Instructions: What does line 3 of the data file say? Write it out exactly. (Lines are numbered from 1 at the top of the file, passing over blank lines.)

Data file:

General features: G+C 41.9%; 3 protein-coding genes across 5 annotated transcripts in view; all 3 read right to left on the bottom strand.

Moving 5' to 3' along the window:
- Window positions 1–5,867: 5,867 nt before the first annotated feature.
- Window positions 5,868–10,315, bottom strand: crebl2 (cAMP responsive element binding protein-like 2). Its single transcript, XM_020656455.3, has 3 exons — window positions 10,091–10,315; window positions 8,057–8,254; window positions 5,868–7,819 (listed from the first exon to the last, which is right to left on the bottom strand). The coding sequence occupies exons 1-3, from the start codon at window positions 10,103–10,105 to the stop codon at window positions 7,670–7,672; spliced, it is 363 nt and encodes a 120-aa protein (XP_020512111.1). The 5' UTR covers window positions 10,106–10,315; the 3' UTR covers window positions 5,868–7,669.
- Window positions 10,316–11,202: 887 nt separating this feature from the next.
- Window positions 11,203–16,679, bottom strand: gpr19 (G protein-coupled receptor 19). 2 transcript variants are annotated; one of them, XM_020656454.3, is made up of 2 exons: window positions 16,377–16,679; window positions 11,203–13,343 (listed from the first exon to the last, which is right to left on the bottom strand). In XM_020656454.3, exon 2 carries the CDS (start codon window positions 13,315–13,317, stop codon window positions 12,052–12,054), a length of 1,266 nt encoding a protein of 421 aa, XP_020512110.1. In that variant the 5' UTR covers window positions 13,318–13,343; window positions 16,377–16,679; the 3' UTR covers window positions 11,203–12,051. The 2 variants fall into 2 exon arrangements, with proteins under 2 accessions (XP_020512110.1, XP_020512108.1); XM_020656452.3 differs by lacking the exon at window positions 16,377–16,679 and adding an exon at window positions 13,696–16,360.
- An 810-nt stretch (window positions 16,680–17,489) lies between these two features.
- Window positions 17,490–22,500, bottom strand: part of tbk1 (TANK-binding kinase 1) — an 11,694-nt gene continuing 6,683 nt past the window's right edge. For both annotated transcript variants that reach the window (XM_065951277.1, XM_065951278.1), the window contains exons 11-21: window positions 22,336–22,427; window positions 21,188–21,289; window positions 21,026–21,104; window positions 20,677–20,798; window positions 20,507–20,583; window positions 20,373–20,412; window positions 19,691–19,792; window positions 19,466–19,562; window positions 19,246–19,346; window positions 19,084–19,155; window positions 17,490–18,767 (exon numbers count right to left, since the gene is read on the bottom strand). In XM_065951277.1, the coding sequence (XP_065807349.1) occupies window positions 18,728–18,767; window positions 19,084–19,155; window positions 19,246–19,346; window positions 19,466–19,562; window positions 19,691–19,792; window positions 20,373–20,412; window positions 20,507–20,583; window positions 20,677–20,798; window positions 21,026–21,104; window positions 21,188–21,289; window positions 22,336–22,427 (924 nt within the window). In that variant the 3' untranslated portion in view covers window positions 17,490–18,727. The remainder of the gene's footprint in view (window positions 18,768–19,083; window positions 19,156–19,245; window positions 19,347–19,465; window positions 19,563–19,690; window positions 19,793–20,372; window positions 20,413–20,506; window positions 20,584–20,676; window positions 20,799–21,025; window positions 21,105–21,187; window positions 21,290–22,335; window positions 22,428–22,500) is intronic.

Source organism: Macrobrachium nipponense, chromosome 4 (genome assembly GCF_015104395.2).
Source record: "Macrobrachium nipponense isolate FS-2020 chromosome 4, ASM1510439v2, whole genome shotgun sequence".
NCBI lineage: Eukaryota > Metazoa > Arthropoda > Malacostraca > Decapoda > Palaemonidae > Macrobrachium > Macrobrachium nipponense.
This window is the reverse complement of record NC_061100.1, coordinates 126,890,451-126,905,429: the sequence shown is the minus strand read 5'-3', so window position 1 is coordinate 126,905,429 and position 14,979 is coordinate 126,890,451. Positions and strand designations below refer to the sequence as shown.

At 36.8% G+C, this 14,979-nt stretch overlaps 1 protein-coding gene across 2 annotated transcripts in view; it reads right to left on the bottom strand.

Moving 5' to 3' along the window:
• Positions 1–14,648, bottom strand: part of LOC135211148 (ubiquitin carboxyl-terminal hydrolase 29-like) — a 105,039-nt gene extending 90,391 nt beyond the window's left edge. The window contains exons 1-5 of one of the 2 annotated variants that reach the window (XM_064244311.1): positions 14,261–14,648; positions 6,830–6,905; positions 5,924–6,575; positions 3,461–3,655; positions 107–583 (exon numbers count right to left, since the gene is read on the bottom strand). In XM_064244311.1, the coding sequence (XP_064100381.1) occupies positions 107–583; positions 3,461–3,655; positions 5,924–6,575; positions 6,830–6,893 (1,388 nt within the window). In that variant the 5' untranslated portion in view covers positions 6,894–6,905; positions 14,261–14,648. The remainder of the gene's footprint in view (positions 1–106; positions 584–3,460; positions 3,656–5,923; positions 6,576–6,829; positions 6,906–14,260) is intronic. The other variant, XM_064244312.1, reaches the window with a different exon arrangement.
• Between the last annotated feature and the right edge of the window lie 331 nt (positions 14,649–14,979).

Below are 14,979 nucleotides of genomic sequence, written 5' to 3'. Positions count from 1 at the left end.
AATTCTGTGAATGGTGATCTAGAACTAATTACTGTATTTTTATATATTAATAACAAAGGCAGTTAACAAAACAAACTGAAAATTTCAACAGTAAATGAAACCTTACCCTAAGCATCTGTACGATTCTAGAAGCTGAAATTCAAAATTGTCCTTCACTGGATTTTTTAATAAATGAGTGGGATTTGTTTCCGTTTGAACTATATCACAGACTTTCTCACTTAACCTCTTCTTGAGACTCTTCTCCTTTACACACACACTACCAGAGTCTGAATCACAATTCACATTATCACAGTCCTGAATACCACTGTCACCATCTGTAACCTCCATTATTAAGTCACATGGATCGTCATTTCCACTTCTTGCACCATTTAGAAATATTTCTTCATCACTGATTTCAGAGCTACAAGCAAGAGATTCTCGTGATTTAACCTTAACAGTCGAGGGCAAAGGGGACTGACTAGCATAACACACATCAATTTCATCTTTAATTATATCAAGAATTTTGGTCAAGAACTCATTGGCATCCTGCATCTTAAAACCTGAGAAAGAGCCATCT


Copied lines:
- Window positions 1–5,867: 5,867 nt before the first annotated feature.